Mere days after the brutal terror attacks in Paris that left 17 people dead – including four Jews who were murdered in a kosher grocery as they shopped for Shabbat – some public figures are already seeking to blame Jews and Israel for the attacks. Some of these smears are predictable, coming from marginal individuals who routinely find ways to blame Jews and the Jewish state for all the world’s ills.
Half a century ago, Israel’s victory over aggressive Arab nations in the Six Day War established it as surprisingly powerful. But at the higher level of the Israel Defense Forces, that victory also created a superiority complex that led, six years later, to bitter disillusion. In October 1973, on Yom Kippur, a sacred day in Judaism, Egypt and Syria together launched a surprise attack. Caught unawares, with their reserves not yet in place, the Israelis were unable to defend their positions.
How wonderful and exotic it is to come upon a mention of “The Defenestration of Prague” in a new book. Historians cite it casually, as if everyone knows what it means, but I forget or never learned anything except that it involves two men being thrown out of a window in the Czech capital for some obscure dispute long ago.
Muck Rack makes it simple to find people, tweets, or articles that mention any name, keyword, company, hashtag etc. We've compiled this guide to help you make the most of your search.
Selecting a term
Start searching tweets, articles from media outlets, articles mentioned in tweets, journalists'
names, titles and bios with some suggested searches:
Companies or Topics (e.g. iPhone, Microsoft)
Phrases (e.g. "cloud computing") — use quotes to keep the terms together
Twitter handles (e.g. @username) — returns those who have mentioned or replied to
Names (e.g. "David Pogue")
Hashtags (e.g. #sxsw, #london2012)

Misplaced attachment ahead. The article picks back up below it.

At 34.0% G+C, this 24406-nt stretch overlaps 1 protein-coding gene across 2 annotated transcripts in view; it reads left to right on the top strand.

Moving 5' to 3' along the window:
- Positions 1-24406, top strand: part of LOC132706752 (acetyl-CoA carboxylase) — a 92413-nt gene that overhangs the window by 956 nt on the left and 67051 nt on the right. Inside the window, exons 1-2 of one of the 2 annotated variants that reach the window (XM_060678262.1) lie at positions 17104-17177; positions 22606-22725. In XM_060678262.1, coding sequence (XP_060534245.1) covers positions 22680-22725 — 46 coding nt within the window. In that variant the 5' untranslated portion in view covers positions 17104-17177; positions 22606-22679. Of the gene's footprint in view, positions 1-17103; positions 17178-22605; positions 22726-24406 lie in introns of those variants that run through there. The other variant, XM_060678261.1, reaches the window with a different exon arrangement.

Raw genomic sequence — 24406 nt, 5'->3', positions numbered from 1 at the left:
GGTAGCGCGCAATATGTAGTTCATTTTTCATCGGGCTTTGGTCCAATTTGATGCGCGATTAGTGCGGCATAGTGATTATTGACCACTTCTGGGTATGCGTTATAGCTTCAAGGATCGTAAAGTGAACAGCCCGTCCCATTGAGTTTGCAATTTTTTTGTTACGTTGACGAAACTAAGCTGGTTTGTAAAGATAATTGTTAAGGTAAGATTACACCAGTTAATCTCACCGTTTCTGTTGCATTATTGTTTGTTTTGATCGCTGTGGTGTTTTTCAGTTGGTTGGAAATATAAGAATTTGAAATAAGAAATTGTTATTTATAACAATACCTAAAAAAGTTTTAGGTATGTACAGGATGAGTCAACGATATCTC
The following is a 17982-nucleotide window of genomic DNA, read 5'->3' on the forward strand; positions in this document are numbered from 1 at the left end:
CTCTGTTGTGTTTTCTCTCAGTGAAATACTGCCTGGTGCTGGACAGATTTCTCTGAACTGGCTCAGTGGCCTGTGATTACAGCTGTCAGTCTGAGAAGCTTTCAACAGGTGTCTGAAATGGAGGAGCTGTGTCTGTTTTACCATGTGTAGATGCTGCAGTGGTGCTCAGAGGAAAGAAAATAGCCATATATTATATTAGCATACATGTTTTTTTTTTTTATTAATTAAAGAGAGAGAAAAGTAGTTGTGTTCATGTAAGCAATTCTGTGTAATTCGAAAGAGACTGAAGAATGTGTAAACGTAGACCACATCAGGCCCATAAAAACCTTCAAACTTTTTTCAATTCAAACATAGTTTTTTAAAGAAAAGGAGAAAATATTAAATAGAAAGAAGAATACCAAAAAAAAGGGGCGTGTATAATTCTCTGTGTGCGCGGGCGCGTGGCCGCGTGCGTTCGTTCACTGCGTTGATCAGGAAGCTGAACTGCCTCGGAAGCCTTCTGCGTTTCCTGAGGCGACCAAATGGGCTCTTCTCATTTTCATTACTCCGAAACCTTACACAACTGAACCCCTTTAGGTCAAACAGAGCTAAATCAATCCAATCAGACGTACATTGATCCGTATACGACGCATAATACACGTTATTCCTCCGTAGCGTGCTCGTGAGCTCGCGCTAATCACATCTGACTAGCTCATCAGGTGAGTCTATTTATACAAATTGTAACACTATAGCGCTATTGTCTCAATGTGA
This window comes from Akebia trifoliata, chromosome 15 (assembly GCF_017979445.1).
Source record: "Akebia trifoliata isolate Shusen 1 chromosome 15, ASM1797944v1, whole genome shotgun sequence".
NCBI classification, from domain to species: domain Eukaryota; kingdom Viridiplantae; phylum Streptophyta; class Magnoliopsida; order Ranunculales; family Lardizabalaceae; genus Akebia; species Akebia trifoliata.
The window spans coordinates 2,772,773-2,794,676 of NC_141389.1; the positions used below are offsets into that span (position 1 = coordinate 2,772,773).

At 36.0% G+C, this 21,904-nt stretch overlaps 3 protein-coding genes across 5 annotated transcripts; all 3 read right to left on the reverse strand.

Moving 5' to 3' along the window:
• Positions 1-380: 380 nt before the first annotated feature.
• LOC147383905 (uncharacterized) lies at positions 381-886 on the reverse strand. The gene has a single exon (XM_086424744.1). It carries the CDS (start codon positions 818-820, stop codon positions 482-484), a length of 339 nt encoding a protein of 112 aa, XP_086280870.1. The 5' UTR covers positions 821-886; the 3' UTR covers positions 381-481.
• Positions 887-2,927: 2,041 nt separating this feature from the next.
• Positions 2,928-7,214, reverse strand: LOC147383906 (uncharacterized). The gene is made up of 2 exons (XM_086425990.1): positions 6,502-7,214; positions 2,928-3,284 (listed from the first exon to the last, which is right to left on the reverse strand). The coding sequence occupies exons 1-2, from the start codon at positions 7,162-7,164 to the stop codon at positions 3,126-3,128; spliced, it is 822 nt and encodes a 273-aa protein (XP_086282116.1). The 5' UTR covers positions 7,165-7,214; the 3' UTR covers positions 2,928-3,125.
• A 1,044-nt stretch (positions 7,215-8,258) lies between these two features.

Bio details (e.g. vegan, Olympics, father)
Muck Rack's Advanced Search allows for many boolean operators.
Find results that mention multiple specified terms, use AND or
+. For example, ensure each result contains both Elon Musk and Mark Zuckerberg by
searching Obama AND Romney or Obama + Romney.
Use the operators OR or , to broaden your search when you'd like either of
multiple terms to appear in results. (This is the default behavior of our search when no operators
are used.) For example, search for democrat OR republican to find results that refer to
Democrats and/or Republicans.
Use NOT or - to subtract results from your search. For
example, searching Disney will yield results about the Walt Disney Company as well as Walt Disney
World Resort. To exclude mentions of Disney World, search for Disney -World or Disney
When using one of these operators with a phrase, enclose it in quotation marks. For example, you can
find results about smartphones excluding Apple's iPhone 4S by searching smartphone -"iPhone
Exact case matching or punctuation
If you're searching for a brand name or keyword that relies on specific punctuation marks or capitalization, you can
find results that match your exact query by adding matchcase: before the keyword you're searching for, like matchcase:E*TRADE .
Use parentheses to separate multiple
boolean phrases. For example, to find journalists talking about having fun in Disney World or
Disneyland, search for ("disney world" OR disneyland) AND fun.
An asterisk can be used to search for any variation of a root word truncated by the asterisk. For example, searching for admin* will return results for administrator, administration, administer, administered, etc.
A near operator is an AND operator where you can control the distance between the words. You can vary the distance the near operation uses by adding a forward slash and number (between 0-99) such as strawberries NEAR/10 "whipped cream", which means the strawberries must exist within 10 words of "whipped cream".